David Iben put it well when he said, 'Volatility is not a risk we care about. What we care about is avoiding the permanent loss of capital.' It's only natural to consider a company's balance sheet when you examine how risky it is, since debt is often involved when a business collapses. As with many other companies The Gap, Inc. (NYSE:GPS) makes use of debt. But the real question is whether this debt is making the company risky.
When Is Debt A Problem?
Debt and other liabilities become risky for a business when it cannot easily fulfill those obligations, either with free cash flow or by raising capital at an attractive price. Part and parcel of capitalism is the process of 'creative destruction' where failed businesses are mercilessly liquidated by their bankers. While that is not too common, we often do see indebted companies permanently diluting shareholders because lenders force them to raise capital at a distressed price. Of course, plenty of companies use debt to fund growth, without any negative consequences. The first thing to do when considering how much debt a business uses is to look at its cash and debt together.
What Is Gap's Net Debt?
The image below, which you can click on for greater detail, shows that Gap had debt of US$1.48b at the end of October 2021, a reduction from US$2.21b over a year. However, it does have US$1.08b in cash offsetting this, leading to net debt of about US$408.0m.
How Strong Is Gap's Balance Sheet?
We can see from the most recent balance sheet that Gap had liabilities of US$3.82b falling due within a year, and liabilities of US$6.17b due beyond that. Offsetting these obligations, it had cash of US$1.08b as well as receivables valued at US$363.0m due within 12 months. So its liabilities outweigh the sum of its cash and (near-term) receivables by US$8.55b.
The deficiency here weighs heavily on the US$5.43b company itself, as if a child were struggling under the weight of an enormous back-pack full of books, his sports gear, and a trumpet. So we definitely think shareholders need to watch this one closely. After all, Gap would likely require a major re-capitalisation if it had to pay its creditors today.
We use two main ratios to inform us about debt levels relative to earnings. The first is net debt divided by earnings before interest, tax, depreciation, and amortization (EBITDA), while the second is how many times its earnings before interest and tax (EBIT) covers its interest expense (or its interest cover, for short). This way, we consider both the absolute quantum of the debt, as well as the interest rates paid on it.
While Gap's low debt to EBITDA ratio of 0.31 suggests only modest use of debt, the fact that EBIT only covered the interest expense by 4.1 times last year does give us pause. But the interest payments are certainly sufficient to have us thinking about how affordable its debt is. Notably, Gap made a loss at the EBIT level, last year, but improved that to positive EBIT of US$833m in the last twelve months. There's no doubt that we learn most about debt from the balance sheet. But ultimately the future profitability of the business will decide if Gap can strengthen its balance sheet over time. So if you want to see what the professionals think, you might find this free report on analyst profit forecasts to be interesting.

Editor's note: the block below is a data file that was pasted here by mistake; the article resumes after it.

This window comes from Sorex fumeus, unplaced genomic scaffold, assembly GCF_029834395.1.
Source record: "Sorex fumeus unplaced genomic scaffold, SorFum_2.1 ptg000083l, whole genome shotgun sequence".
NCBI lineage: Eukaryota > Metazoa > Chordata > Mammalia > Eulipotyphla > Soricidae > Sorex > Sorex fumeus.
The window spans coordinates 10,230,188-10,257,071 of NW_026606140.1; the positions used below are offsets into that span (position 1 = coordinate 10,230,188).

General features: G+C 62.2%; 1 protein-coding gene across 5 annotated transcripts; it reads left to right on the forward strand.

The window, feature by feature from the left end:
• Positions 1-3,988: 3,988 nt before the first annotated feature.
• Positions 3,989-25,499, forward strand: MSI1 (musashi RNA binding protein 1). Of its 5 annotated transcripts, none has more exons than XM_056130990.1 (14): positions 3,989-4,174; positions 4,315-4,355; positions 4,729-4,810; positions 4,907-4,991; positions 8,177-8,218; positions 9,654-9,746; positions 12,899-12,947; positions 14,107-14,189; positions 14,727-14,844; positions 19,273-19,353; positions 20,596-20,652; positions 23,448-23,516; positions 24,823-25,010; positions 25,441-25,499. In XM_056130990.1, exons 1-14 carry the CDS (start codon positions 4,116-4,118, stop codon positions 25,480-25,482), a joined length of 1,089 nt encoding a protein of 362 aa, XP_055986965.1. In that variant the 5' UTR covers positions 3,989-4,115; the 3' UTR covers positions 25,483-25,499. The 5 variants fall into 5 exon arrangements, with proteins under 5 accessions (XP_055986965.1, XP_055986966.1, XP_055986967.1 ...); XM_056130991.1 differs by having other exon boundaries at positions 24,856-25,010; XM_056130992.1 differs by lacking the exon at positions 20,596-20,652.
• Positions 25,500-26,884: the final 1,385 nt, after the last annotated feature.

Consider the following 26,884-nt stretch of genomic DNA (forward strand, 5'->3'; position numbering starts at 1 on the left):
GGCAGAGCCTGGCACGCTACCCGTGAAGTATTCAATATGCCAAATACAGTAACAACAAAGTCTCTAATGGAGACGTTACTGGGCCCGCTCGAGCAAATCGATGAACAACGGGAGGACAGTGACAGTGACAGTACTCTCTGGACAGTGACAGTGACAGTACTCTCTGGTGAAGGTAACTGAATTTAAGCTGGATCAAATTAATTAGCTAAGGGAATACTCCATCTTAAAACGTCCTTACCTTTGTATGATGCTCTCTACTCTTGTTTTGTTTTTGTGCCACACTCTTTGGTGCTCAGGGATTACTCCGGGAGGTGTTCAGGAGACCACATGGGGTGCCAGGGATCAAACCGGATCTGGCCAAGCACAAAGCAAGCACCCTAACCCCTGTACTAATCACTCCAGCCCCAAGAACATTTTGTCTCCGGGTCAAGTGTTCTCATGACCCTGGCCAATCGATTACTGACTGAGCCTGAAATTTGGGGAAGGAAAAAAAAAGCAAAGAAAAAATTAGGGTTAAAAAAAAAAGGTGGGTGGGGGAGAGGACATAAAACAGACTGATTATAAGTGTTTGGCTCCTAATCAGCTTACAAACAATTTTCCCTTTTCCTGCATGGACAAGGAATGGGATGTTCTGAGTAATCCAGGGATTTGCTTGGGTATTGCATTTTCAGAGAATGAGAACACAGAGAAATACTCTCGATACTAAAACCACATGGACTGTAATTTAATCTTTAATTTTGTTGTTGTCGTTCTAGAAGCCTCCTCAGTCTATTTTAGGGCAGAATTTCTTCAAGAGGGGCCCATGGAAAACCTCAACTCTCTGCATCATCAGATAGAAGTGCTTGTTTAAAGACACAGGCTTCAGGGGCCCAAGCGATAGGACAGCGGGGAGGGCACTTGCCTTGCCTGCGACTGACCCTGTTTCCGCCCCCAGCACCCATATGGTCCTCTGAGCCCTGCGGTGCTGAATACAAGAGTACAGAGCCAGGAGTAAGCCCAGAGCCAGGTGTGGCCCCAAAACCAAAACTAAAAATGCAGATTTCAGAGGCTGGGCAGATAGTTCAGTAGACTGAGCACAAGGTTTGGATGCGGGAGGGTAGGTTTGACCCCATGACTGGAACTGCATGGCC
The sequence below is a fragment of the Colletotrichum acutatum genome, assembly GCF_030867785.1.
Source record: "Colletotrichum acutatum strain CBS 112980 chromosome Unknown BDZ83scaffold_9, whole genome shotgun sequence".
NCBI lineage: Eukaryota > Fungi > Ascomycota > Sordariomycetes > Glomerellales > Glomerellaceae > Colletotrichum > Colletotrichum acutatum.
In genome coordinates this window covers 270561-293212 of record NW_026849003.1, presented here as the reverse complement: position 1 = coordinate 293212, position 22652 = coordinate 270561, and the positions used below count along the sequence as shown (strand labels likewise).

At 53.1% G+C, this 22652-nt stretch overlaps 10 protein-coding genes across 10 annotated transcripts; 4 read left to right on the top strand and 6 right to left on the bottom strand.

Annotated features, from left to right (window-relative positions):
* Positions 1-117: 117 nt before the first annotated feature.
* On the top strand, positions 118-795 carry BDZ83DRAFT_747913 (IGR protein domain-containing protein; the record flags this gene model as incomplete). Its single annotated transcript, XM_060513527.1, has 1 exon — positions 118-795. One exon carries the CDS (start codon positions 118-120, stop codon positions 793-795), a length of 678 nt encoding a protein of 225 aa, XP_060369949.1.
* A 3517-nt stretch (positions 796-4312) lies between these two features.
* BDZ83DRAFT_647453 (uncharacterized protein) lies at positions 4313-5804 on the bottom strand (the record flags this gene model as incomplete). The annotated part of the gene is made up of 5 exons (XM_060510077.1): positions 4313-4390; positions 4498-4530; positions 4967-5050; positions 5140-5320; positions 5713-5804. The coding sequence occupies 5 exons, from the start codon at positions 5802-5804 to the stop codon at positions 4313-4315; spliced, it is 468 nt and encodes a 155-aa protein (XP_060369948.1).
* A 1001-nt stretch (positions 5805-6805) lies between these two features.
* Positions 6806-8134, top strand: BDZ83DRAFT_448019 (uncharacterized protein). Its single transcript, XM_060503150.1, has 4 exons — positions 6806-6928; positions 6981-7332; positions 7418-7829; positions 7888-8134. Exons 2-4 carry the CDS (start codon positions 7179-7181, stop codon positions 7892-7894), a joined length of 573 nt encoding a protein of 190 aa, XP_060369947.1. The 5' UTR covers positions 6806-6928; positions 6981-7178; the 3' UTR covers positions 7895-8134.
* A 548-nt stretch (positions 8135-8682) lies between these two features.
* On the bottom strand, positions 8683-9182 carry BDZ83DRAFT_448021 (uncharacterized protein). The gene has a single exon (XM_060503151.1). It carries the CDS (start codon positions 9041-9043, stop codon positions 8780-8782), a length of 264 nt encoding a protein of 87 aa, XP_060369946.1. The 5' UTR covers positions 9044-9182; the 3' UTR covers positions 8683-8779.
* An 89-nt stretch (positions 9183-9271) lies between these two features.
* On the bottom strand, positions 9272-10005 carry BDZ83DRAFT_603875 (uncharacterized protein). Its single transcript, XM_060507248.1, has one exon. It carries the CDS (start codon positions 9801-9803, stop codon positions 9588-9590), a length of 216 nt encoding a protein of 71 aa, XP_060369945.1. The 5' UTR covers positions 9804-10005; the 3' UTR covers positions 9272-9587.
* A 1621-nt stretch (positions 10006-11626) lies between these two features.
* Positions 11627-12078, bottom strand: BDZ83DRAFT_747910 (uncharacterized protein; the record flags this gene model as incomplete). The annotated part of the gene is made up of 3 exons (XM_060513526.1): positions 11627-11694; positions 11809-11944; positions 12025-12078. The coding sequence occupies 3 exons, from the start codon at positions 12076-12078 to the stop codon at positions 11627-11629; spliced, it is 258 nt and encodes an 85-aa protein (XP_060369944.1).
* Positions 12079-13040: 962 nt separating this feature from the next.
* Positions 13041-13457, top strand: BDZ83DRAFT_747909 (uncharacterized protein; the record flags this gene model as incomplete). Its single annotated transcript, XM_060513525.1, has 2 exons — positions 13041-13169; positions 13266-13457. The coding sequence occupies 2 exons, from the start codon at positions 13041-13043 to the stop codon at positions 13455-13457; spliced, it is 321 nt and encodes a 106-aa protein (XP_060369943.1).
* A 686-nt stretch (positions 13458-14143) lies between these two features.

But our final consideration is also important, because a company cannot pay debt with paper profits; it needs cold hard cash. So it is important to check how much of its earnings before interest and tax (EBIT) converts to actual free cash flow. Over the last year, Gap recorded negative free cash flow, in total. Debt is usually more expensive, and almost always more risky in the hands of a company with negative free cash flow. Shareholders ought to hope for an improvement.
To be frank both Gap's conversion of EBIT to free cash flow and its track record of staying on top of its total liabilities make us rather uncomfortable with its debt levels. But on the bright side, its net debt to EBITDA is a good sign, and makes us more optimistic. We're quite clear that we consider Gap to be really rather risky, as a result of its balance sheet health. For this reason we're pretty cautious about the stock, and we think shareholders should keep a close eye on its liquidity. When analysing debt levels, the balance sheet is the obvious place to start. However, not all investment risk resides within the balance sheet - far from it. Case in point: We've spotted 3 warning signs for Gap you should be aware of, and 1 of them is a bit unpleasant.
Of course, if you're the type of investor who prefers buying stocks without the burden of debt, then don't hesitate to discover our exclusive list of net cash growth stocks, today.
This article by Simply Wall St is general in nature. We provide commentary based on historical data and analyst forecasts only using an unbiased methodology and our articles are not intended to be financial advice. It does not constitute a recommendation to buy or sell any stock, and does not take account of your objectives, or your financial situation. We aim to bring you long-term focused analysis driven by fundamental data. Note that our analysis may not factor in the latest price-sensitive company announcements or qualitative material. Simply Wall St has no position in any stocks mentioned.